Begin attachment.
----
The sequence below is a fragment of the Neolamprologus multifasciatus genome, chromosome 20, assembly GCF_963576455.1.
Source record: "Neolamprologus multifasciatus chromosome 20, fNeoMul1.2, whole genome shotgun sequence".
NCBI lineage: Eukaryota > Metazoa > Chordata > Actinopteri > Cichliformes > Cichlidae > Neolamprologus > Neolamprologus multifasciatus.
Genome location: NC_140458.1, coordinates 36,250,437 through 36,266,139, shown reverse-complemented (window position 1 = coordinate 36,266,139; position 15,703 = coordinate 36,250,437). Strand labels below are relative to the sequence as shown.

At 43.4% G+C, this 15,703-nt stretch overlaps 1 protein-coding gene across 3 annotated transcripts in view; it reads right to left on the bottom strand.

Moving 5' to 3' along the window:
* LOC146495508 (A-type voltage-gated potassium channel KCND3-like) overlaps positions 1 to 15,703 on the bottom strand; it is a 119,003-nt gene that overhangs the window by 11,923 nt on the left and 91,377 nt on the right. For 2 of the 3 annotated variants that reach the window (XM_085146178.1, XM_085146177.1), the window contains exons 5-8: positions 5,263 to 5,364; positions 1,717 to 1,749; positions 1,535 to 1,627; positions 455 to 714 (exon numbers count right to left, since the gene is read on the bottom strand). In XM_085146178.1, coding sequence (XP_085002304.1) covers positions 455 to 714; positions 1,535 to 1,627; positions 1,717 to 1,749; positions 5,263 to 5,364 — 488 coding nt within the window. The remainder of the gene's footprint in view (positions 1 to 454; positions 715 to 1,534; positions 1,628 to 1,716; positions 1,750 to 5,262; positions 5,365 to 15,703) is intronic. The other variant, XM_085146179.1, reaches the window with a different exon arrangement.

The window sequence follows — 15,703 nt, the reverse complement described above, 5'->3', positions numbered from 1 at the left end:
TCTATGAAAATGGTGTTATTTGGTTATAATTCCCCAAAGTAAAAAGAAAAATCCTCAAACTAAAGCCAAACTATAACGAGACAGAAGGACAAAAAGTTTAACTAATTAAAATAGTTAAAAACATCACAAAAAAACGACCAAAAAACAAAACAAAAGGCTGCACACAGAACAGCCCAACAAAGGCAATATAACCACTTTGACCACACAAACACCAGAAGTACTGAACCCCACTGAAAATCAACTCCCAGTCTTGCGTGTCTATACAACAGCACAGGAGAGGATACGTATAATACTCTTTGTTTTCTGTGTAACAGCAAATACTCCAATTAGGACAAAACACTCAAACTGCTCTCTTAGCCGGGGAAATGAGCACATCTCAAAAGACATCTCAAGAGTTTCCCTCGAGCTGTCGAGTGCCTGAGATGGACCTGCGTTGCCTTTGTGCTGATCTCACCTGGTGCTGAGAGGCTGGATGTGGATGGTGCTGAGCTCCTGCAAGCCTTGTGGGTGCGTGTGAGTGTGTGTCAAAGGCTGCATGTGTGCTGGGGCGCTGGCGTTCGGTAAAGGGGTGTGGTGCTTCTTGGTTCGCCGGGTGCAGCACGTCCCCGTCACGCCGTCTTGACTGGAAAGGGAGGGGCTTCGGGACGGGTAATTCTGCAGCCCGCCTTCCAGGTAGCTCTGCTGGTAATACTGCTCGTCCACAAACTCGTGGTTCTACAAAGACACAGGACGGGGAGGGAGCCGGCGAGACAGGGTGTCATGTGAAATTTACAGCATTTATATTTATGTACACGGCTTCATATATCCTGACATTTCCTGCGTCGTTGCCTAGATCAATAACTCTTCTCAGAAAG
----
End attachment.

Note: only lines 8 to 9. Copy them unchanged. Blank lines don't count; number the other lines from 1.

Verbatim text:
The window sequence follows — 15,703 nt, the reverse complement described above, 5'->3', positions numbered from 1 at the left end:
TCTATGAAAATGGTGTTATTTGGTTATAATTCCCCAAAGTAAAAAGAAAAATCCTCAAACTAAAGCCAAACTATAACGAGACAGAAGGACAAAAAGTTTAACTAATTAAAATAGTTAAAAACATCACAAAAAAACGACCAAAAAACAAAACAAAAGGCTGCACACAGAACAGCCCAACAAAGGCAATATAACCACTTTGACCACACAAACACCAGAAGTACTGAACCCCACTGAAAATCAACTCCCAGTCTTGCGTGTCTATACAACAGCACAGGAGAGGATACGTATAATACTCTTTGTTTTCTGTGTAACAGCAAATACTCCAATTAGGACAAAACACTCAAACTGCTCTCTTAGCCGGGGAAATGAGCACATCTCAAAAGACATCTCAAGAGTTTCCCTCGAGCTGTCGAGTGCCTGAGATGGACCTGCGTTGCCTTTGTGCTGATCTCACCTGGTGCTGAGAGGCTGGATGTGGATGGTGCTGAGCTCCTGCAAGCCTTGTGGGTGCGTGTGAGTGTGTGTCAAAGGCTGCATGTGTGCTGGGGCGCTGGCGTTCGGTAAAGGGGTGTGGTGCTTCTTGGTTCGCCGGGTGCAGCACGTCCCCGTCACGCCGTCTTGACTGGAAAGGGAGGGGCTTCGGGACGGGTAATTCTGCAGCCCGCCTTCCAGGTAGCTCTGCTGGTAATACTGCTCGTCCACAAACTCGTGGTTCTACAAAGACACAGGACGGGGAGGGAGCCGGCGAGACAGGGTGTCATGTGAAATTTACAGCATTTATATTTATGTACACGGCTTCATATATCCTGACATTTCCTGCGTCGTTGCCTAGATCAATAACTCTTCTCAGAAAG